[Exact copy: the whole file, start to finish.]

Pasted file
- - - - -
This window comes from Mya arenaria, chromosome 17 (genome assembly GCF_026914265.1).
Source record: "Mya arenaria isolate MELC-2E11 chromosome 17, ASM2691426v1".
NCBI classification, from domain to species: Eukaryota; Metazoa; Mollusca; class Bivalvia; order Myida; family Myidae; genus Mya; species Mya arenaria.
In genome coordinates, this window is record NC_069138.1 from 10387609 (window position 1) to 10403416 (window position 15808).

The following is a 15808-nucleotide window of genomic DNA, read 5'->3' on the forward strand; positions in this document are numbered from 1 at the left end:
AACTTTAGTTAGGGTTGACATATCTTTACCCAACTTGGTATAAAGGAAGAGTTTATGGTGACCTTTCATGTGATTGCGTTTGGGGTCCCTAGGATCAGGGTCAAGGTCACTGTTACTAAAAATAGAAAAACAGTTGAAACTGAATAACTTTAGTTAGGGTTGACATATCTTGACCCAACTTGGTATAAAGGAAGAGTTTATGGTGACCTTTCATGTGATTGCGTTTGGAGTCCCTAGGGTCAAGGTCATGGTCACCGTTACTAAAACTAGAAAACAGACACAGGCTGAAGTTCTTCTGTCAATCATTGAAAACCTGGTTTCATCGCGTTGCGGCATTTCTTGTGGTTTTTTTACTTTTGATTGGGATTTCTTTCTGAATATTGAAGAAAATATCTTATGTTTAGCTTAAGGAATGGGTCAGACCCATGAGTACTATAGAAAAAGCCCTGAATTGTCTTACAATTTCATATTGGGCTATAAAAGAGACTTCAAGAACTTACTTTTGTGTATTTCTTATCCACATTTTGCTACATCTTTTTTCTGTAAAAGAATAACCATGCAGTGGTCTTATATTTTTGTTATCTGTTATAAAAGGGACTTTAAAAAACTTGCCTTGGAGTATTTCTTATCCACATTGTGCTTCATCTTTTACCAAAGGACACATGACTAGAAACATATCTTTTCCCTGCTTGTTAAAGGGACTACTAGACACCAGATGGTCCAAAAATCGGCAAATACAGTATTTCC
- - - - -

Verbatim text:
This window comes from Mya arenaria, chromosome 17 (genome assembly GCF_026914265.1).
Source record: "Mya arenaria isolate MELC-2E11 chromosome 17, ASM2691426v1".
NCBI classification, from domain to species: Eukaryota; Metazoa; Mollusca; class Bivalvia; order Myida; family Myidae; genus Mya; species Mya arenaria.
In genome coordinates, this window is record NC_069138.1 from 10387609 (window position 1) to 10403416 (window position 15808).

The following is a 15808-nucleotide window of genomic DNA, read 5'->3' on the forward strand; positions in this document are numbered from 1 at the left end:
AACTTTAGTTAGGGTTGACATATCTTTACCCAACTTGGTATAAAGGAAGAGTTTATGGTGACCTTTCATGTGATTGCGTTTGGGGTCCCTAGGATCAGGGTCAAGGTCACTGTTACTAAAAATAGAAAAACAGTTGAAACTGAATAACTTTAGTTAGGGTTGACATATCTTGACCCAACTTGGTATAAAGGAAGAGTTTATGGTGACCTTTCATGTGATTGCGTTTGGAGTCCCTAGGGTCAAGGTCATGGTCACCGTTACTAAAACTAGAAAACAGACACAGGCTGAAGTTCTTCTGTCAATCATTGAAAACCTGGTTTCATCGCGTTGCGGCATTTCTTGTGGTTTTTTTACTTTTGATTGGGATTTCTTTCTGAATATTGAAGAAAATATCTTATGTTTAGCTTAAGGAATGGGTCAGACCCATGAGTACTATAGAAAAAGCCCTGAATTGTCTTACAATTTCATATTGGGCTATAAAAGAGACTTCAAGAACTTACTTTTGTGTATTTCTTATCCACATTTTGCTACATCTTTTTTCTGTAAAAGAATAACCATGCAGTGGTCTTATATTTTTGTTATCTGTTATAAAAGGGACTTTAAAAAACTTGCCTTGGAGTATTTCTTATCCACATTGTGCTTCATCTTTTACCAAAGGACACATGACTAGAAACATATCTTTTCCCTGCTTGTTAAAGGGACTACTAGACACCAGATGGTCCAAAAATCGGCAAATACAGTATTTCC